The story behind the cricket game in torrential rain

When you play social cricket you learn to expect to play in some conditions that our more ‘distinguished’ colleagues wouldn’t consider playing in. Over the years I’ve played many games in drizzle and light rain. This isn’t always the most enjoyable experience as it gets pretty cold, the ground is slippery and the ball turns into a cake of soap. As a general rule if you bowl in the rain and the opposition doesn’t you’ll lose 9 out of 10 games.

On February 27, the One Day 3B side, ended up playing one of ‘those’ games.

Oratia won the toss and (knowing weather was coming) elected to bowl. The ball was swinging for pretty much all of the innings and we ended up just shy of 200 from our 40 overs, maybe a little under par but very defendable. The sun was blazing away the entire time.

A quick turnaround and we go out to field. The first few overs go well, then the drizzle starts. We field for 14 overs, with a ball that is basically useless at this point; we have them 3 down but they’re on 110 already. At this point the drizzle turns into rain and (after a few nudges from other team members) the captain makes the call that enough is enough and we’re going off.

After 10 minutes off the field, the rain has stopped but it’s still drizzling. The Oratia batsmen and umpires walk out to the middle and look at us as if they are saying “why aren’t you already out here?” Once they realise we aren’t too keen to go back out, their captain walks over and after a brief discussion the decision is made we’ll start up again. Some of the team can be heard muttering under their breath; “bloody social cricket, I’m too old for this”. Four and a half overs later the rain comes down heavily again, the opposition is 4 down now but has moved on to 130.

As we again head for the sidelines plenty of complaints can be heard from the Oratia batsmen. They seem convinced that we should bowl 9 more deliveries (to make 20 overs) so that it ‘constitutes a game’. I calmly (calmly may not be totally accurate) inform them that they are wrong, the rules state if it is rained off it’s a draw, irrelevant of how many overs were bowled. This doesn’t seem to convince them but they aren’t left with too much choice as we wander off the field.

Five to 10 minutes later the Oratia captain comes over. He explains that their club has a rule that statistics don’t count unless they get through 20 overs. One of their side got 6 wickets and won’t get his place on their honours board if the game doesn’t go to 20 overs. We stated we were happy to just put it in as 20 overs so they can get their statistics. However he then said that he’s on the board at Oratia and given there was another Oratia side playing next to us (having somewhat heated arguments with their opposition about the rain) he didn’t want to set a bad example. He asked if we would mind just bowling 9 more balls.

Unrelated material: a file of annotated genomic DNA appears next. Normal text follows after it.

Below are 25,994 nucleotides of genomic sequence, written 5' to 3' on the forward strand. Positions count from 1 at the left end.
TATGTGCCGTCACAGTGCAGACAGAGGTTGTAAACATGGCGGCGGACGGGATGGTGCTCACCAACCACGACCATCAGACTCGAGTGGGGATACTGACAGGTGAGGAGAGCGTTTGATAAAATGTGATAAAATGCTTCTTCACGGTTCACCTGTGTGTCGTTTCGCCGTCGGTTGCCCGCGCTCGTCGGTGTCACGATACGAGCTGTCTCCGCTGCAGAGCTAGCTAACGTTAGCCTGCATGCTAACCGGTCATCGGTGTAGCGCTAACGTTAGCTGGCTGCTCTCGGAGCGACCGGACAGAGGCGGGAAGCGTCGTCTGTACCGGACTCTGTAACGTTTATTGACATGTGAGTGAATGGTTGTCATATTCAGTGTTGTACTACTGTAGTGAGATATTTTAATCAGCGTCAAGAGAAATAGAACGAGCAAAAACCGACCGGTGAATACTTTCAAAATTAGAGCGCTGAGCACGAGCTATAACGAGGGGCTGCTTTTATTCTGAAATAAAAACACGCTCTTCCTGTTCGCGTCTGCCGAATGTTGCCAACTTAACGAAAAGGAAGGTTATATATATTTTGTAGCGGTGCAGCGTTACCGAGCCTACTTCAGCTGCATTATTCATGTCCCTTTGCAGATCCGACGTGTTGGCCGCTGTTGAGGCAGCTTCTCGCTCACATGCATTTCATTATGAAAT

9 more balls. In torrential rain.
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So at this stage it is raining heavily. There are puddles all around the field, including right on the edge of the pitch in the bowler’s run-up. It’s slippery, the ball is impossible and we’re already pretty wet. Out we walk to the middle in what must be the worst conditions I have ever played a game of cricket in. There’s about 40 people watching/laughing from the grandstand and the clubrooms, most of whom think (rightly so) that we’re idiots. I instruct the batsman “if you hit the ball off the square we’re gone”. So the 9-ball blockathon commenced. We set an aggressive field with everyone (excluding the bowler) within 5 metres of the batsman. When he clipped one down to fine leg (and didn’t run) he got a massive boo from the crowd (and us). The final few balls of the match had the crowd in raptures cheering every ball that was ‘lobbed’ down to the heroically defensive batsman.
That ends the tale of the wettest game of cricket I’ve ever seen. After the game, the Oratia side came back to the bar and were very appreciative. They even shouted us a few beers, which is by far the best way to get into our side’s good books. Sometimes you leave a cricket game feeling good because you got a few runs or took a few wickets. Sometimes because your side got the win from a seemingly impossible position. This time we felt good because we played social cricket as it should be played, in the ‘spirit of cricket’, if you will.

Finally, congratulations to the guy who we don’t know, who now has his name on an honours board we’ll never see … wait, why did we just get drenched again?


Damian Hagoort: One Day 3Bs